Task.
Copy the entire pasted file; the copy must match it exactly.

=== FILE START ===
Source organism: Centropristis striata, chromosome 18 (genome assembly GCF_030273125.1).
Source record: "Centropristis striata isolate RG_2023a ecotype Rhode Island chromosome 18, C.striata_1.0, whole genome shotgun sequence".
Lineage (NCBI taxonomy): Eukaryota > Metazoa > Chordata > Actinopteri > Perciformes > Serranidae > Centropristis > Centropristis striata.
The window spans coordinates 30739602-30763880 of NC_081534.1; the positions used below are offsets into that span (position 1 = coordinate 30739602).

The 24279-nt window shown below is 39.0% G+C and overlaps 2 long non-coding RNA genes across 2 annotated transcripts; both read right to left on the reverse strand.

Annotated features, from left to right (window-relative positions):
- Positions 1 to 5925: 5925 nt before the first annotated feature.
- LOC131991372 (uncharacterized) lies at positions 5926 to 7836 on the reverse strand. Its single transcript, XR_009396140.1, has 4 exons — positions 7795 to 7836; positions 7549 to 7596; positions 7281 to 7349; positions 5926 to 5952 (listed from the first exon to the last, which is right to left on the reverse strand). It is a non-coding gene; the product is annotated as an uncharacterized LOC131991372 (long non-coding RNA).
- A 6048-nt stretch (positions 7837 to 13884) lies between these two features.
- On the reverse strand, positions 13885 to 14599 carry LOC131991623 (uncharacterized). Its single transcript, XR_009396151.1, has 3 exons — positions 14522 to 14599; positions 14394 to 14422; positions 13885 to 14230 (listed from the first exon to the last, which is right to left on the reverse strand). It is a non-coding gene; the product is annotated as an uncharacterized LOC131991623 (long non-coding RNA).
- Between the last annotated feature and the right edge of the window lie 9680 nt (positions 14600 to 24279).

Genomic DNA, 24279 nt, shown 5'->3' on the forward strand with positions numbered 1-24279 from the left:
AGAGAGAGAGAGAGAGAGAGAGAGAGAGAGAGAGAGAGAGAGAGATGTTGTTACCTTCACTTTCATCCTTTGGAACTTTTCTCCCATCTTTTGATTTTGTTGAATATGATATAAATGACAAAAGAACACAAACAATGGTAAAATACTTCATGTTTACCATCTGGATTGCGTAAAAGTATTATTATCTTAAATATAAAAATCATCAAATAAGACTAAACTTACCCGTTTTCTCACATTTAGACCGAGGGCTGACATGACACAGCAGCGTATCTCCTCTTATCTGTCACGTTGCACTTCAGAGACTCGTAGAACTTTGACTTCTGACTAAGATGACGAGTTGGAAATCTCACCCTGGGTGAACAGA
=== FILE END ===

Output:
Source organism: Centropristis striata, chromosome 18 (genome assembly GCF_030273125.1).
Source record: "Centropristis striata isolate RG_2023a ecotype Rhode Island chromosome 18, C.striata_1.0, whole genome shotgun sequence".
Lineage (NCBI taxonomy): Eukaryota > Metazoa > Chordata > Actinopteri > Perciformes > Serranidae > Centropristis > Centropristis striata.
The window spans coordinates 30739602-30763880 of NC_081534.1; the positions used below are offsets into that span (position 1 = coordinate 30739602).

The 24279-nt window shown below is 39.0% G+C and overlaps 2 long non-coding RNA genes across 2 annotated transcripts; both read right to left on the reverse strand.

Annotated features, from left to right (window-relative positions):
- Positions 1 to 5925: 5925 nt before the first annotated feature.
- LOC131991372 (uncharacterized) lies at positions 5926 to 7836 on the reverse strand. Its single transcript, XR_009396140.1, has 4 exons — positions 7795 to 7836; positions 7549 to 7596; positions 7281 to 7349; positions 5926 to 5952 (listed from the first exon to the last, which is right to left on the reverse strand). It is a non-coding gene; the product is annotated as an uncharacterized LOC131991372 (long non-coding RNA).
- A 6048-nt stretch (positions 7837 to 13884) lies between these two features.
- On the reverse strand, positions 13885 to 14599 carry LOC131991623 (uncharacterized). Its single transcript, XR_009396151.1, has 3 exons — positions 14522 to 14599; positions 14394 to 14422; positions 13885 to 14230 (listed from the first exon to the last, which is right to left on the reverse strand). It is a non-coding gene; the product is annotated as an uncharacterized LOC131991623 (long non-coding RNA).
- Between the last annotated feature and the right edge of the window lie 9680 nt (positions 14600 to 24279).

Genomic DNA, 24279 nt, shown 5'->3' on the forward strand with positions numbered 1-24279 from the left:
AGAGAGAGAGAGAGAGAGAGAGAGAGAGAGAGAGAGAGAGAGAGATGTTGTTACCTTCACTTTCATCCTTTGGAACTTTTCTCCCATCTTTTGATTTTGTTGAATATGATATAAATGACAAAAGAACACAAACAATGGTAAAATACTTCATGTTTACCATCTGGATTGCGTAAAAGTATTATTATCTTAAATATAAAAATCATCAAATAAGACTAAACTTACCCGTTTTCTCACATTTAGACCGAGGGCTGACATGACACAGCAGCGTATCTCCTCTTATCTGTCACGTTGCACTTCAGAGACTCGTAGAACTTTGACTTCTGACTAAGATGACGAGTTGGAAATCTCACCCTGGGTGAACAGA